Choice lyric: ‘My life has been such a whirlwind since I saw you/I’ve been running round in circles in my mind’

7. Whitesnake - Is This Love (1987) 

Power balladry with added ham. This monster from Whitesnake’s 1987 album begins slowly and throbbingly, and David Coverdale’s vibrato (‘I should have known better/ Than to let you go al-o-O-O-O-o-ne’) is weirdly compulsive. Like the bulge in Dave’s underpants, this song just grows and grows. By the end he’s got an erection tall enough to ride one of the scariest rides at Alton Towers without a parent. That said, Is This Love is more sentimental than sleazy. And that tinkle-tinkle repeat phrase on the keyboard is genius. 

Choice lyric: ‘I need you by my side/To tell me it’s alright/Cos I don’t think I can take any more’

6. Heart - Alone (1987) 

This song was written by Billy Steinberg and Tom Kelly, who would go on to write Eternal Flame, The Bangles’ balladic blockbuster. For Heart, the songwriting duo made a key lyrical change from their original version of Alone. They altered the line in the chorus ‘I always fared well on my own’ to ‘Til now, I always got by on my own’ – massively more emotive.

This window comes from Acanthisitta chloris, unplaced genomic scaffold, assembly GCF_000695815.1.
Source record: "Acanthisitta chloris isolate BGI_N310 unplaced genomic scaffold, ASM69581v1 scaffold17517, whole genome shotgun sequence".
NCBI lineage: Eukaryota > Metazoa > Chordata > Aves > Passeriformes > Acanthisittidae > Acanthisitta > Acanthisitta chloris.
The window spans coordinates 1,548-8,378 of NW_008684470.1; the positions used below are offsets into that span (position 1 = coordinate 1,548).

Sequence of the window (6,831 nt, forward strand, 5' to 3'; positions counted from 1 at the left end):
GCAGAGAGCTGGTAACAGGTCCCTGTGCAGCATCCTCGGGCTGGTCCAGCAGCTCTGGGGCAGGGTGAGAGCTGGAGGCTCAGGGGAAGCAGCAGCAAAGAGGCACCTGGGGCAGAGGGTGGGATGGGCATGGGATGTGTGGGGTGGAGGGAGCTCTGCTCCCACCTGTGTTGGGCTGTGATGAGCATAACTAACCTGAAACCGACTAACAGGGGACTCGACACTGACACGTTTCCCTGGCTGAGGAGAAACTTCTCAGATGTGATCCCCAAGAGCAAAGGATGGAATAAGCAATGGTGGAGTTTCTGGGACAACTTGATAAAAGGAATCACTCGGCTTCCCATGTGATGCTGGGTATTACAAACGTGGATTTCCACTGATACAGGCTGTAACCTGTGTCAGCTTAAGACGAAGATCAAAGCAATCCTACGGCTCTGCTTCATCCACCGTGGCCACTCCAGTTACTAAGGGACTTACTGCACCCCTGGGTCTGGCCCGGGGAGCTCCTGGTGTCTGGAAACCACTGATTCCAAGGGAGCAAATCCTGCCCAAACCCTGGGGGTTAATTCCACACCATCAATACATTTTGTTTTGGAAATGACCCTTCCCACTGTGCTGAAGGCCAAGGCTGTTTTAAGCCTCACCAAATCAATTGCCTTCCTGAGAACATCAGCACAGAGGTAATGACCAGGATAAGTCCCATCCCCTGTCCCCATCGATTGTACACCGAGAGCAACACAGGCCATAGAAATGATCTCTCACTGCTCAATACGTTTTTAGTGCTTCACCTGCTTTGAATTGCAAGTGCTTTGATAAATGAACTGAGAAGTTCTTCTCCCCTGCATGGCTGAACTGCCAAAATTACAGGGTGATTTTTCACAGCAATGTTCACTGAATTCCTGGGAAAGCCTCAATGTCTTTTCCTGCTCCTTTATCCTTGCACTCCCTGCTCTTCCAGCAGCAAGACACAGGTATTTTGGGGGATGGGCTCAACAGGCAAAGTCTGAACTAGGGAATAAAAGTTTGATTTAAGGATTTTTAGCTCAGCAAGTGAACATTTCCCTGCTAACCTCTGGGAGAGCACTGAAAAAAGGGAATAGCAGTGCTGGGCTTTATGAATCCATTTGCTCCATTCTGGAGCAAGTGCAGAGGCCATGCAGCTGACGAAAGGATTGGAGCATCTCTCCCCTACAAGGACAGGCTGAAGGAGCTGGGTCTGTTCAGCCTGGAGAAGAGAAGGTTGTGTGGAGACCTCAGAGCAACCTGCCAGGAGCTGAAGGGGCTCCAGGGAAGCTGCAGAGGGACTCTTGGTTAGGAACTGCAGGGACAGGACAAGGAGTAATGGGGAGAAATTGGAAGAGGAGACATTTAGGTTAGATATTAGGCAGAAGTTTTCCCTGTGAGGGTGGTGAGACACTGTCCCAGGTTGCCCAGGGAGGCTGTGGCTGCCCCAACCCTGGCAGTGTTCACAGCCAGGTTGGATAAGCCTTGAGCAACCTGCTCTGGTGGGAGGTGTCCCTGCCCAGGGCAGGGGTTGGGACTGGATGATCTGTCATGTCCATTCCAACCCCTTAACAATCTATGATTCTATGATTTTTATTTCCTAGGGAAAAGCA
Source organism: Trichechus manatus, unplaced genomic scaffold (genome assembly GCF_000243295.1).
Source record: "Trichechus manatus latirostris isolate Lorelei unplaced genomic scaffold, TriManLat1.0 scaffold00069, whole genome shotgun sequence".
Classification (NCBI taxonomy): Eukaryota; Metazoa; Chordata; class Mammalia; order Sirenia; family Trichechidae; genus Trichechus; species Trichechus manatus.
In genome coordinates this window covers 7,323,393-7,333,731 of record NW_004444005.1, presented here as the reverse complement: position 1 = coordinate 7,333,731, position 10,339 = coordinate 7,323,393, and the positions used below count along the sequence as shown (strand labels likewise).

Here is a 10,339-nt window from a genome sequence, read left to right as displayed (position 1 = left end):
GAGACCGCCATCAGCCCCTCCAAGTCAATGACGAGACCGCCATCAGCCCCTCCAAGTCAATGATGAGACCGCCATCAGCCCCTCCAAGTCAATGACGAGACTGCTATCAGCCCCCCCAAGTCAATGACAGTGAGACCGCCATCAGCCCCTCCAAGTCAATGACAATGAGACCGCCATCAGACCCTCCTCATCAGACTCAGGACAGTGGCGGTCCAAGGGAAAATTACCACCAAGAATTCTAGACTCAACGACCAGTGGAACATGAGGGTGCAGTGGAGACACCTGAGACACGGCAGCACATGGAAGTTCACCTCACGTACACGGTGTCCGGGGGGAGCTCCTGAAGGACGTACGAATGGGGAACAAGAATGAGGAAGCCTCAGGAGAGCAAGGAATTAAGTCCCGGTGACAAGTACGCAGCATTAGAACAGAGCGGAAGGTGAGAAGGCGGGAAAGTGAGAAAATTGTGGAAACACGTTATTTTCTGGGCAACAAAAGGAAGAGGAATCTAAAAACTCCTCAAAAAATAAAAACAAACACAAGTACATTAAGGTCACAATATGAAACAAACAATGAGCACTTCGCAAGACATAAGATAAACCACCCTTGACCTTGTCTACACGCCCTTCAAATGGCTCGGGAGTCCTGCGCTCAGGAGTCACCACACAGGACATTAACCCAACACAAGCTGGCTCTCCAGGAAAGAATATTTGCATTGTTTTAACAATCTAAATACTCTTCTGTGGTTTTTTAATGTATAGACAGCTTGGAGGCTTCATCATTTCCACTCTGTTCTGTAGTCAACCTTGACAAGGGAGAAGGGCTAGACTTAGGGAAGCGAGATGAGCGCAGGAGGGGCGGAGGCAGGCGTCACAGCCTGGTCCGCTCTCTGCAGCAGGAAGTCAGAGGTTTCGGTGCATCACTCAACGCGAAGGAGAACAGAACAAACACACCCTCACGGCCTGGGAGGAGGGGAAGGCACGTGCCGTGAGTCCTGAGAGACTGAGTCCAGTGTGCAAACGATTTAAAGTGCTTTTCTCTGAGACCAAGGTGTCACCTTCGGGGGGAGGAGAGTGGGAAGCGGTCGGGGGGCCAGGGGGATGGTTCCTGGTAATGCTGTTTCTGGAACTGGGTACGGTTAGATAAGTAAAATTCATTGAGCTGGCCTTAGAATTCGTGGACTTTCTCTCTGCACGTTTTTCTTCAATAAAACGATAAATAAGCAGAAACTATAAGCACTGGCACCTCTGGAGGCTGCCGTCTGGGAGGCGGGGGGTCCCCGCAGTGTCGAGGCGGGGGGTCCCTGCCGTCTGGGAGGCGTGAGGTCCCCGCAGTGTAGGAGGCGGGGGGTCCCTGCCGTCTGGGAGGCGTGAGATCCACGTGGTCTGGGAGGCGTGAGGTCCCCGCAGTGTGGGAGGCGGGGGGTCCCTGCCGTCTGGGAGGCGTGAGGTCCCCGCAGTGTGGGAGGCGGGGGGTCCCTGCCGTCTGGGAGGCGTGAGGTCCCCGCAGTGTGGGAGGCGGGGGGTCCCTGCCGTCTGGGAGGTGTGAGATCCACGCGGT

This giant of a song reached No.1 in the States and No.3 in the UK. Ann Wilson’s voice goes stratospheric as she relates the tale of a confirmed singleton who suddenly finds true love. But there’s a twist: ‘The secret is still my own’. (In other words, whoever-he-is is oblivious to her affections). Giving a double meaning to the title, Ann later asks: ‘How do I get you alone?’ What fantastic songwriting. 

Choice lyric: ‘I never really cared until I met you/ And now it chills me to the bone’

5. Meat Loaf - Two Out Of Three Ain’t Bad (1978) 

Most of Meat Loaf’s output is too histrionic for consideration here. In this genre, misty-eyed restraint is just as important as brazen outpourings of emotion. But the Loaf rises to the occasion on Two Out Of Three Ain’t Bad. His tremulous voice sounds 100 per cent genuine, and he delivers Jim Steinman’s flamboyant lyrics like someone who has a gun to his head. But again, there’s a neat twist: despite all his whimpering about wanting her and needing her, Meat says there’s no way he’s ever going to love her. Hence the song title. 

Choice lyric: ‘You’ve been cold to me for so long/I’m cryin’ icicles instead of tears’

4. Guns N’ Roses - November Rain (1991)